Posted On: 16th March 2020
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What Makes a Building Green & Sustainable? 

What Makes a Building Green & Sustainable? 

We all know sustainability is vital in any commercial or residential project – there’s more pressure on architects and project managers to deliver environmentally-friendly designs with safe building materials.

However, sustainability is difficult to define, as there are many factors and components that can help or hinder new construction projects. Trying to weave all these components into a stable, sustainable build is tricky.

In our previous article, we discussed the pillars of sustainability, which are:

  • Environmental – the ecological impact of the building and the effect on the surrounding environment.
  • Social – ensuring the local community can use the building, getting stakeholder buy-in and ensuring the community are part of the decision-making process.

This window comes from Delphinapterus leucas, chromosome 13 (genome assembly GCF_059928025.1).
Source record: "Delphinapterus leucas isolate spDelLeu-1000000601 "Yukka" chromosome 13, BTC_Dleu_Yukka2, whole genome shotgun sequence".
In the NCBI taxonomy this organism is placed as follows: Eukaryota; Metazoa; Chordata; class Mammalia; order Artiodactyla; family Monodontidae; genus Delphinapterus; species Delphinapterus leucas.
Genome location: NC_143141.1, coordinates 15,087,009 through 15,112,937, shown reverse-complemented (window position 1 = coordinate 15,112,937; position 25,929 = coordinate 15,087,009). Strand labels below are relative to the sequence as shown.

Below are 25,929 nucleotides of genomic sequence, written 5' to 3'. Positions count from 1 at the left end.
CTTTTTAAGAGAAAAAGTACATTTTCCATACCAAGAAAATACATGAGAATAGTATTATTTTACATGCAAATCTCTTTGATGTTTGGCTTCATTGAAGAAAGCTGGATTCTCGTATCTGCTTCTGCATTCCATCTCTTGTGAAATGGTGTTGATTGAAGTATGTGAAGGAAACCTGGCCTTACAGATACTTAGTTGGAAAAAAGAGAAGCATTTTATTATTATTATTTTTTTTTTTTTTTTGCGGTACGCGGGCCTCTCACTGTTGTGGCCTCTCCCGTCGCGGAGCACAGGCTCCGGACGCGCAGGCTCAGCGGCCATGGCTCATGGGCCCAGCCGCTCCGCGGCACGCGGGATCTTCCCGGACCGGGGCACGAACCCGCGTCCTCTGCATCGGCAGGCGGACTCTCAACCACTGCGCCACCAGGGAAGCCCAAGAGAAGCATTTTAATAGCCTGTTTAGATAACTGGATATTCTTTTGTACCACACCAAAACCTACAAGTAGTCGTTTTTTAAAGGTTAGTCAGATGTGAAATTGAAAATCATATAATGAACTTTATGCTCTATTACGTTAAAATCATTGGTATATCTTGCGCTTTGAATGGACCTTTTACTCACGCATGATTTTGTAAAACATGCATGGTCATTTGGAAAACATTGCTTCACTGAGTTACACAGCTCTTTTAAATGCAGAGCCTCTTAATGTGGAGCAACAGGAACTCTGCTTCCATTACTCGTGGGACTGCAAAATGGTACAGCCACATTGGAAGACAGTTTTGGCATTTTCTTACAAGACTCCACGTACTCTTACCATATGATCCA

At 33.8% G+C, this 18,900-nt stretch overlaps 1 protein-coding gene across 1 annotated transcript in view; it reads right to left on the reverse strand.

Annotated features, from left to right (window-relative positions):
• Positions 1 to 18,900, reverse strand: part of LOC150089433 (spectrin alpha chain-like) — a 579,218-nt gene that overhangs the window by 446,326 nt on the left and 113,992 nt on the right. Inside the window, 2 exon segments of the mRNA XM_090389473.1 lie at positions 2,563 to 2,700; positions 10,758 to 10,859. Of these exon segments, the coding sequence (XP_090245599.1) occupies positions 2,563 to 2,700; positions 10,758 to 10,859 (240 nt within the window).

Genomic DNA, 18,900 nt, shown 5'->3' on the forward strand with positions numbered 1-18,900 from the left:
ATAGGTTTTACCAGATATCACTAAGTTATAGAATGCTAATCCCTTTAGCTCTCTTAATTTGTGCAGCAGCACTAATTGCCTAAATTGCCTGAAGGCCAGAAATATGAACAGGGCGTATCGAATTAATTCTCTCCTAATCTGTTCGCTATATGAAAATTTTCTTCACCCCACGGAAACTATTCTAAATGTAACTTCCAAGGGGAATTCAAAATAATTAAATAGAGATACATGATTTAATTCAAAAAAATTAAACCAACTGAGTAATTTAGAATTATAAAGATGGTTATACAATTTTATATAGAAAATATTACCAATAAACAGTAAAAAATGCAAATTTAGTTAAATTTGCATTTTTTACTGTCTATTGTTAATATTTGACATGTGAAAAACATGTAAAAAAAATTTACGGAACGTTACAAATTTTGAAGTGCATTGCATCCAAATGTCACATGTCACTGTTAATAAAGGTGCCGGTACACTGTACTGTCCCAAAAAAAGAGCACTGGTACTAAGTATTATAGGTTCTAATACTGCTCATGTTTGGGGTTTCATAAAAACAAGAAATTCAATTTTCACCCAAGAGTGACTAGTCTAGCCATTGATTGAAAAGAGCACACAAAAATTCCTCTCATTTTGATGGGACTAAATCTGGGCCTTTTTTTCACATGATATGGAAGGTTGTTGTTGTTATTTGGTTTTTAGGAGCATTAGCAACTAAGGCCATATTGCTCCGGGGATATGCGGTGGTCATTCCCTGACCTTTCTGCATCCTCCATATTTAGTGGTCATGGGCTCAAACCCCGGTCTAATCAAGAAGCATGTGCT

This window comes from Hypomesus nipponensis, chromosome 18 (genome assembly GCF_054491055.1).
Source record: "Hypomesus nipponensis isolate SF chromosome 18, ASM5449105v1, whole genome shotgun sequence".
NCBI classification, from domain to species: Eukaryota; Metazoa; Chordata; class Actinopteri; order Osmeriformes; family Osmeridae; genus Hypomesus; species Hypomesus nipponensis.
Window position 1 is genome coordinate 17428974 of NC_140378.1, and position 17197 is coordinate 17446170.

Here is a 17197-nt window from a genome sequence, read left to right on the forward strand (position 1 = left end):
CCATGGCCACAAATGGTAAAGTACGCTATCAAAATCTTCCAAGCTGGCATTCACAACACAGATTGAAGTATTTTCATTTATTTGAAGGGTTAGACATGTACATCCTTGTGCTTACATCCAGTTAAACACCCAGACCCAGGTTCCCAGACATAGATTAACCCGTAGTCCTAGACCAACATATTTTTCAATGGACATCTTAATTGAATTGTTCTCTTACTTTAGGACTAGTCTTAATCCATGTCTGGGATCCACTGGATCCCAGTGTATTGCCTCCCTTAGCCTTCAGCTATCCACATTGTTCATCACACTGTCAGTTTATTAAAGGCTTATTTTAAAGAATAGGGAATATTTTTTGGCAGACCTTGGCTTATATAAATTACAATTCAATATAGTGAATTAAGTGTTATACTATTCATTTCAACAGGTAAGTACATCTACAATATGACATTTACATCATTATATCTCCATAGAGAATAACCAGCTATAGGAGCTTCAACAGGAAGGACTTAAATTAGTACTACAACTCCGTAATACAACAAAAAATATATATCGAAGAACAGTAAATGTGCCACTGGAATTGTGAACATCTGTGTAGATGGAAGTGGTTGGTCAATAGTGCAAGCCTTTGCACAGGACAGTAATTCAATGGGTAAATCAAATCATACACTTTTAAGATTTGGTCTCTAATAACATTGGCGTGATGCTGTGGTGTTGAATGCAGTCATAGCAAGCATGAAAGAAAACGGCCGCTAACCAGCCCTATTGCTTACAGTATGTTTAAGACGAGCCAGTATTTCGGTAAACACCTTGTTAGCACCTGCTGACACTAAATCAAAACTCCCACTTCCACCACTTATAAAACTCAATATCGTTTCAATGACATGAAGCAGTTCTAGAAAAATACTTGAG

• Economic – as well as profiting the community, the building must benefit investors and provide employment to the local community.

The Good & Bad of Sustainable Construction

What Makes a Building Green & Sustainable? The Good & Bad of Sustainable Construction

The Garden Bridge scheme in London is an example of a failing across the three pillars. Environmentally, the bridge had noble goals – it would provide green space and a traffic-free zone for people to cross the River Thames. 

We build bridges because of a need, and it’s quite clear that London didn’t need a garden bridge. Questions were raised about a potential vanity project, and there was a distinct lack of public contribution.